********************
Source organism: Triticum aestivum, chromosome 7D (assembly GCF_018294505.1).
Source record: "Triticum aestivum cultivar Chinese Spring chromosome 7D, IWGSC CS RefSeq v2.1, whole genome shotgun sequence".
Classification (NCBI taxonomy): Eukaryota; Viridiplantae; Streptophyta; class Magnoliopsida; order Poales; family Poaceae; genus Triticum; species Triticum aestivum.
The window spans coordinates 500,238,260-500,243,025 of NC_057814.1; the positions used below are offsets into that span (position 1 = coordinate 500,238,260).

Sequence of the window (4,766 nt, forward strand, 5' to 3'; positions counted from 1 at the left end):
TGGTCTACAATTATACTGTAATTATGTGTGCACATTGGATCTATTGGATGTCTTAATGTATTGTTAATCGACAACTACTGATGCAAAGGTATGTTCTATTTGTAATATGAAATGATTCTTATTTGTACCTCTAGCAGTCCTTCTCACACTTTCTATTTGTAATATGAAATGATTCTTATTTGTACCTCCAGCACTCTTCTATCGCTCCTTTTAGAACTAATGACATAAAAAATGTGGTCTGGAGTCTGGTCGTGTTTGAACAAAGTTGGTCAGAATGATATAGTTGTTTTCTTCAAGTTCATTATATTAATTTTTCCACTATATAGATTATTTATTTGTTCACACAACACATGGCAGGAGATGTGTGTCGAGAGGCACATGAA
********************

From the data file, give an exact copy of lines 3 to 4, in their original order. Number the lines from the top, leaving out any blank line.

Classification (NCBI taxonomy): Eukaryota; Viridiplantae; Streptophyta; class Magnoliopsida; order Poales; family Poaceae; genus Triticum; species Triticum aestivum.
The window spans coordinates 500,238,260-500,243,025 of NC_057814.1; the positions used below are offsets into that span (position 1 = coordinate 500,238,260).